While the Pentax K-01 provided enough firepower for advanced shooters, the camera also included several shooting modes for creative types and beginners. Similar to Olympus mirrorless cameras, Pentax offers a vast suite of Digital Filters that specialize in high contrast, saturated colors and twinkling starburst lights. All digital filters have adjustable parameters for setting the intensity of the effect, and they can all be applied in Playback after the image is taken. In fact, I recommend shooting in JPEG+RAW mode and then applying filters in Playback because I got to keep an original RAW file and then apply any filter I wanted to the JPEG file. More filters are actually available in Playback mode, so I failed to see the point of shooting in Digital Filter modes. The Pentax K-01 has a cluster of different color filters and an HDR mode as well. In order to take full advantage of HDR mode, the camera/subject must be entirely still since the camera captures up to three images at different exposures and blends them all together. I recommend using a tripod with HDR mode, but found that with the various bracketing modes that it was better to create HDR shots in Photoshop.
The Pentax K-01 has a dedicated Video mode with P/A/M adjustment, though recording in the artsy Digital Filters was not possible. Also, there was no Continuous Autofocus in Video mode, so I had to rely on manual focus. That was okay, since the MF on the Pentax K-01 was fantastic, though Focus Peaking was only available in Still Picture mode. Of course, the Pentax K-01 had a full Auto mode with multiple Scene detection and automatic flash deployment for beginners. Several Scene modes were available as well, including a Night Scene HDR, Stage Lighting, Backlight Silhouette and Landscape. All in all, the Pentax K-01 was just as equipped as most mid-level DSLRs with the addition of professional tools in the Focus and Exposure Peaking.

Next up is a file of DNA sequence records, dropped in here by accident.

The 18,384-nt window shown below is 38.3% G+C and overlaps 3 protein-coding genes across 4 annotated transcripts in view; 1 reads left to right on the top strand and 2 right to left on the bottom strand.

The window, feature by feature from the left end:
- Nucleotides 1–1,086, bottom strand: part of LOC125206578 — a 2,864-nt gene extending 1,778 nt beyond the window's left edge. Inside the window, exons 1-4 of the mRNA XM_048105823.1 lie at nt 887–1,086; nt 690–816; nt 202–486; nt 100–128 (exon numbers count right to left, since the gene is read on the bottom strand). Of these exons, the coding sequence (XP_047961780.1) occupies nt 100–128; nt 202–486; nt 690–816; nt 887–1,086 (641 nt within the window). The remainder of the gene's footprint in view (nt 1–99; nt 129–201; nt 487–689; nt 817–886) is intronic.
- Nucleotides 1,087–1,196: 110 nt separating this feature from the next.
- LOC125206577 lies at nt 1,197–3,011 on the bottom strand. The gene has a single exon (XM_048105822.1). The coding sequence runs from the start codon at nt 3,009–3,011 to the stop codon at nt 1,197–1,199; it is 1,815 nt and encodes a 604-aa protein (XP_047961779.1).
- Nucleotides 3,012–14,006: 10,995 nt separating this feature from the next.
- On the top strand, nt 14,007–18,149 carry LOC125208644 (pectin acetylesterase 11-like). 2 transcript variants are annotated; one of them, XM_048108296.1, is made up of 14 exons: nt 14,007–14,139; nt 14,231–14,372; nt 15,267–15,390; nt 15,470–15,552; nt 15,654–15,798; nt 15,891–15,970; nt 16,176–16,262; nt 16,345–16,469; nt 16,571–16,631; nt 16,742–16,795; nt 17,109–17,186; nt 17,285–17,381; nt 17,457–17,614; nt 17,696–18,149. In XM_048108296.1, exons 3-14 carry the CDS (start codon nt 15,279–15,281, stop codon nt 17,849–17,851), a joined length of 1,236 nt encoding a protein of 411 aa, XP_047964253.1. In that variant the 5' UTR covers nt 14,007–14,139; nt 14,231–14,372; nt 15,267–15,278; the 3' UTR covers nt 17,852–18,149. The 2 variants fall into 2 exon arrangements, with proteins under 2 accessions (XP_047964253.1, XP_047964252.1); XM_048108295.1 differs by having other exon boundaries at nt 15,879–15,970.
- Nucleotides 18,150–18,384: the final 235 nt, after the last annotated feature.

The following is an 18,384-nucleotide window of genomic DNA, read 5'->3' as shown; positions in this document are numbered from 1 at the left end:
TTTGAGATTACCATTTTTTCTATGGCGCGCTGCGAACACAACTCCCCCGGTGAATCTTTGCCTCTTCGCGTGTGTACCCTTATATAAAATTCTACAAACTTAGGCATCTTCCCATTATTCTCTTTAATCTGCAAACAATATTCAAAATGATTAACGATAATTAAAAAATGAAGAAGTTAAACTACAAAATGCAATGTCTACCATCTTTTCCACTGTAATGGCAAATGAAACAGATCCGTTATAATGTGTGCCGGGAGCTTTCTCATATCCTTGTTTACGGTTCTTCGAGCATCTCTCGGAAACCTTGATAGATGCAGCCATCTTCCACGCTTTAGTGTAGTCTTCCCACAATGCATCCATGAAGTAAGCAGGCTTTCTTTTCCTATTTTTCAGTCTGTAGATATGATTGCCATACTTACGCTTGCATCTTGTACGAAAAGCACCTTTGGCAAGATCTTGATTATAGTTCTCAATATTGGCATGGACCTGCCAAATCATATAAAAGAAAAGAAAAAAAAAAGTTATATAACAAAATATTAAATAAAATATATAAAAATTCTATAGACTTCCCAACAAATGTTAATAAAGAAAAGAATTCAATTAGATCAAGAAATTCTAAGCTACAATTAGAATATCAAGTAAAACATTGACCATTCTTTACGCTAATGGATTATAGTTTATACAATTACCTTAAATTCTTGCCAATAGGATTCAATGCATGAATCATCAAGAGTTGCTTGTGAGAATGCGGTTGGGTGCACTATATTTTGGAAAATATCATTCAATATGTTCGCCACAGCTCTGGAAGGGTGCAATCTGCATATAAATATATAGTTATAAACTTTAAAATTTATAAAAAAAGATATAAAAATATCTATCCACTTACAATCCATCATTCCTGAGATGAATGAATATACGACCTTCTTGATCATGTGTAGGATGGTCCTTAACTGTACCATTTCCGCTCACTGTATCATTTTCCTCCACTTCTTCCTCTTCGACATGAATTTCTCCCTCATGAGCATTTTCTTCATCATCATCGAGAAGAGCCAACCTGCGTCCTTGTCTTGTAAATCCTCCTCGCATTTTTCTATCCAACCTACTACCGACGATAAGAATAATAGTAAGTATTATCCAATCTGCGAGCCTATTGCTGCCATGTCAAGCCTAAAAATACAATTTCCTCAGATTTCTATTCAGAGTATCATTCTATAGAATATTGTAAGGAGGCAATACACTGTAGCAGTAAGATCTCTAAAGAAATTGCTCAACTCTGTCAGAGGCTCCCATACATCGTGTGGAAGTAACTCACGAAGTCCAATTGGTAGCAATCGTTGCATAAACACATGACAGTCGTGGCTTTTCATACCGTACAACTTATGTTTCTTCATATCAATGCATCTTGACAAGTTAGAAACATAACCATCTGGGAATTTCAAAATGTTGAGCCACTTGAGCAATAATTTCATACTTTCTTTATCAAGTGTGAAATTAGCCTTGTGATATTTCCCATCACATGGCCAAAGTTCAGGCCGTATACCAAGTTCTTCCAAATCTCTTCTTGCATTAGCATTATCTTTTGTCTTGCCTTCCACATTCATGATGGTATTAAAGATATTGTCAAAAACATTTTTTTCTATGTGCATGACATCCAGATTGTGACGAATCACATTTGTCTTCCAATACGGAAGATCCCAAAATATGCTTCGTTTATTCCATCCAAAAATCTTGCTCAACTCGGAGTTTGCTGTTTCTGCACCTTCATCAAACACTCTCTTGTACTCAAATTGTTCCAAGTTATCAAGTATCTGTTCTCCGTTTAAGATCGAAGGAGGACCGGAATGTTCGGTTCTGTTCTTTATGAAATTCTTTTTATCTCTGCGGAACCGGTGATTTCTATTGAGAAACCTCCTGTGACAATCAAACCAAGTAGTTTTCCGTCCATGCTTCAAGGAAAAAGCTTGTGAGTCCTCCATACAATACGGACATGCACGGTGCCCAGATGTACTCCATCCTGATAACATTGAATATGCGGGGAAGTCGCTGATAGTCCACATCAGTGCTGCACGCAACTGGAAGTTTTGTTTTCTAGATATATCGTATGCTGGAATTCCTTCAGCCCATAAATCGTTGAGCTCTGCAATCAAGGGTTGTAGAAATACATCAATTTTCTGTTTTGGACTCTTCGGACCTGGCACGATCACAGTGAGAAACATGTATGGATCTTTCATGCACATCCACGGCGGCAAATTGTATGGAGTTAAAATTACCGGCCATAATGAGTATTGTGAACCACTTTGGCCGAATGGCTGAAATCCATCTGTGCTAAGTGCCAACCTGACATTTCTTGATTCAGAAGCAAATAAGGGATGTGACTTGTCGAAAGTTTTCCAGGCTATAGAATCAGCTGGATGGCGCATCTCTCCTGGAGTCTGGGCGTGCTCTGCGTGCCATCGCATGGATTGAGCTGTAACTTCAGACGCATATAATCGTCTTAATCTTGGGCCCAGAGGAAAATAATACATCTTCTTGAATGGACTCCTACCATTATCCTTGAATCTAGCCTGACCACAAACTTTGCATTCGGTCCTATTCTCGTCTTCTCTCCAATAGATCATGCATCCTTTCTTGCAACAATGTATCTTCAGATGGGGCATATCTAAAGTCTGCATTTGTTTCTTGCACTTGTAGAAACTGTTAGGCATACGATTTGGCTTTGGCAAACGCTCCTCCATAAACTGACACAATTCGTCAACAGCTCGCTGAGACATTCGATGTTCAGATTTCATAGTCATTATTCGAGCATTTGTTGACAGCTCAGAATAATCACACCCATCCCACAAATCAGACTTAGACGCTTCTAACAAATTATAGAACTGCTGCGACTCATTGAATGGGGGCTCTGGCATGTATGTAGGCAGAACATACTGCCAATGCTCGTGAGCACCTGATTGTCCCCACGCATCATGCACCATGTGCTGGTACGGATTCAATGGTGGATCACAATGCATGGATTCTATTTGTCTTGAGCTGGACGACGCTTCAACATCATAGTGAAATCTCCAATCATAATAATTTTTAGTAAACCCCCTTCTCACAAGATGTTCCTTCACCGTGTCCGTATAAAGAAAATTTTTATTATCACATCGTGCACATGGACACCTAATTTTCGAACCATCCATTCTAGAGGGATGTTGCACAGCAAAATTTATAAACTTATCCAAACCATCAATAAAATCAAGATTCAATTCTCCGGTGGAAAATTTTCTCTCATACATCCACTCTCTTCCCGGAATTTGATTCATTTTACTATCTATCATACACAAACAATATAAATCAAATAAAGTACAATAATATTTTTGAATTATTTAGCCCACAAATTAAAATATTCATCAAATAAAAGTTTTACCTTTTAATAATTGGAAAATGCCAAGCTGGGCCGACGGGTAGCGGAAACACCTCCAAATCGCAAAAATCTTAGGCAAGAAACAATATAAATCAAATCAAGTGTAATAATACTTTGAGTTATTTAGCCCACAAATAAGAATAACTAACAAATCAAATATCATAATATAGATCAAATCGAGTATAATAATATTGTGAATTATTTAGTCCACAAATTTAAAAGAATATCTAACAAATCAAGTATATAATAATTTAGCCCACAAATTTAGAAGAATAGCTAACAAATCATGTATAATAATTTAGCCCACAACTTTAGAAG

Pentax K-01 Image Quality
The Pentax K-01 is equipped with a 16-megapixel APS-C sized CMOS sensor, which is the same size as the ones found in high grade mirrorless and mid-level DSLR cameras. In fact, the same sensor can be found inside the Pentax K-30, the company’s weather-sealed mid-level DSLR. I’ve tested Pentax cameras for quite a while and I’ve never had a bad experience with any of their DSLR models. In fact, Pentax image quality rivals that of many competing models. The K-01 was no different, offering splendid image quality, especially in Still Picture mode.
To benchmark the Pentax K-01’s performance, I shot with the Olympus OM-D EM-5 as a comparison model. In the end, I preferred the image quality of the Pentax and was reminded again how underrated Pentax cameras are. The life-like clarity and tones abounded amongst my test shots, and the high ISO noise levels were delightfully low. Out of all the mirrorless models on the market, the Pentax K-01 will arguably offer you the best image quality when it comes to still images. One thing to note is that the RAW quality shots are much better than the JPEG iterations. In fact, I saw two different reds when comparing JPEGs to RAWs side-by-side (the RAW’s red was much more accurate). So, shoot in JPEG+RAW at all times if you care about an optimum color performance. But as far as overall still picture quality, the Pentax K-01 is a fantastic performer.
On the Video side of the river, the Pentax K-01 is capable of 1080p Full HD video at 30, 25 and 24fps with different quality settings. I recorded at 30fps in maximum quality and the results were hit or miss. First of all, the camera excels in static environments with a manual focus and ample light. So, video of someone writing or flowers swaying in the breeze will look stellar. However, when I shot a lupine field under an overcast sky, I ran into a fair amount of compression. Furthermore, contrasty lines like window shutters exhibited moire patterns. So, the Pentax K-01 is capable of producing very good video quality, but I really had to work to achieve that via lighting, environment and focal length. In that regard, many beginners may wonder why the footage of the volleyball tournament on the beach looks great while the final musical number under dim stage lighting looks like a compressed mess. So, video quality could be improved.
Pentax K-01 Picture Samples
Pentax K-01 HD Video Samples
Pentax K-01 Conclusion
It’s hard for me not to love a nonconformist, and the Pentax K-01 is a champion in so many regards. Rather than puff its eccentric feathers on the outside to shroud meager offerings on the inside, the Pentax K-01 is a fantastic camera in almost every aspect. Its design is not only funky and unconventional, but it’s a beautifully-constructed hunk of rugged aluminum. The K-01 also brings advanced DSLR-style shooting features to the table, including Focus and Exposure Peaking; tools that no other digital camera will offer in this price range. Still image quality is fantastic with the K-01, and although I had a mixed experience with the camera’s video quality, I know that it’s capable of producing great things with the right lighting and equipment.
So, the Pentax K-01 is officially the wildcard surprise of the year. If you dare to be different in the digital camera world, the Pentax K-01 will take you very far.